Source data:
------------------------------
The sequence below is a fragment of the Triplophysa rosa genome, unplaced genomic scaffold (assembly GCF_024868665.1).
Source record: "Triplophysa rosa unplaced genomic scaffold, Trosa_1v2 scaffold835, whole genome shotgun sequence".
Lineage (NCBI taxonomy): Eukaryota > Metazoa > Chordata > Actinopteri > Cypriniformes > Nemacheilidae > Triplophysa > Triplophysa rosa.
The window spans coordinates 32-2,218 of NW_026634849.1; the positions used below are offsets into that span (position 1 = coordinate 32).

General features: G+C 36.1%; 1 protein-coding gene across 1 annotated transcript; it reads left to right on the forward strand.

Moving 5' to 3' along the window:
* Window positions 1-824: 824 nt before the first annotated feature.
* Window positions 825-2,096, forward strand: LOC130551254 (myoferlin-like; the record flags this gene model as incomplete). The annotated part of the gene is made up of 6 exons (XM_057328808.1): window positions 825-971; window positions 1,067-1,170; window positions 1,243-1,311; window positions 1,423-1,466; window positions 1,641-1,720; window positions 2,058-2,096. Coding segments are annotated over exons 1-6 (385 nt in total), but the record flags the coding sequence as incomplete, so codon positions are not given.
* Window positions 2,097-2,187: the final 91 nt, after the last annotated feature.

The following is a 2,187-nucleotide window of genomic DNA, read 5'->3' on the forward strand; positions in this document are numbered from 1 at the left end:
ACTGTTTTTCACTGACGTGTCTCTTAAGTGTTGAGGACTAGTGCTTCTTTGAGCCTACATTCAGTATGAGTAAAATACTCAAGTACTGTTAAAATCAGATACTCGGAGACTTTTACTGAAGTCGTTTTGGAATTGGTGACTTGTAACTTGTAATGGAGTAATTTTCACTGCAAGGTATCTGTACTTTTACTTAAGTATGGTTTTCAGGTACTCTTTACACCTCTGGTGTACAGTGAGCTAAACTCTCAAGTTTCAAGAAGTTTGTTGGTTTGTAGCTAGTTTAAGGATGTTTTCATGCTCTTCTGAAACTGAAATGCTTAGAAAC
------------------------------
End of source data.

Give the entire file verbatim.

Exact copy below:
The sequence below is a fragment of the Triplophysa rosa genome, unplaced genomic scaffold (assembly GCF_024868665.1).
Source record: "Triplophysa rosa unplaced genomic scaffold, Trosa_1v2 scaffold835, whole genome shotgun sequence".
Lineage (NCBI taxonomy): Eukaryota > Metazoa > Chordata > Actinopteri > Cypriniformes > Nemacheilidae > Triplophysa > Triplophysa rosa.
The window spans coordinates 32-2,218 of NW_026634849.1; the positions used below are offsets into that span (position 1 = coordinate 32).

General features: G+C 36.1%; 1 protein-coding gene across 1 annotated transcript; it reads left to right on the forward strand.

Moving 5' to 3' along the window:
* Window positions 1-824: 824 nt before the first annotated feature.
* Window positions 825-2,096, forward strand: LOC130551254 (myoferlin-like; the record flags this gene model as incomplete). The annotated part of the gene is made up of 6 exons (XM_057328808.1): window positions 825-971; window positions 1,067-1,170; window positions 1,243-1,311; window positions 1,423-1,466; window positions 1,641-1,720; window positions 2,058-2,096. Coding segments are annotated over exons 1-6 (385 nt in total), but the record flags the coding sequence as incomplete, so codon positions are not given.
* Window positions 2,097-2,187: the final 91 nt, after the last annotated feature.

The following is a 2,187-nucleotide window of genomic DNA, read 5'->3' on the forward strand; positions in this document are numbered from 1 at the left end:
ACTGTTTTTCACTGACGTGTCTCTTAAGTGTTGAGGACTAGTGCTTCTTTGAGCCTACATTCAGTATGAGTAAAATACTCAAGTACTGTTAAAATCAGATACTCGGAGACTTTTACTGAAGTCGTTTTGGAATTGGTGACTTGTAACTTGTAATGGAGTAATTTTCACTGCAAGGTATCTGTACTTTTACTTAAGTATGGTTTTCAGGTACTCTTTACACCTCTGGTGTACAGTGAGCTAAACTCTCAAGTTTCAAGAAGTTTGTTGGTTTGTAGCTAGTTTAAGGATGTTTTCATGCTCTTCTGAAACTGAAATGCTTAGAAAC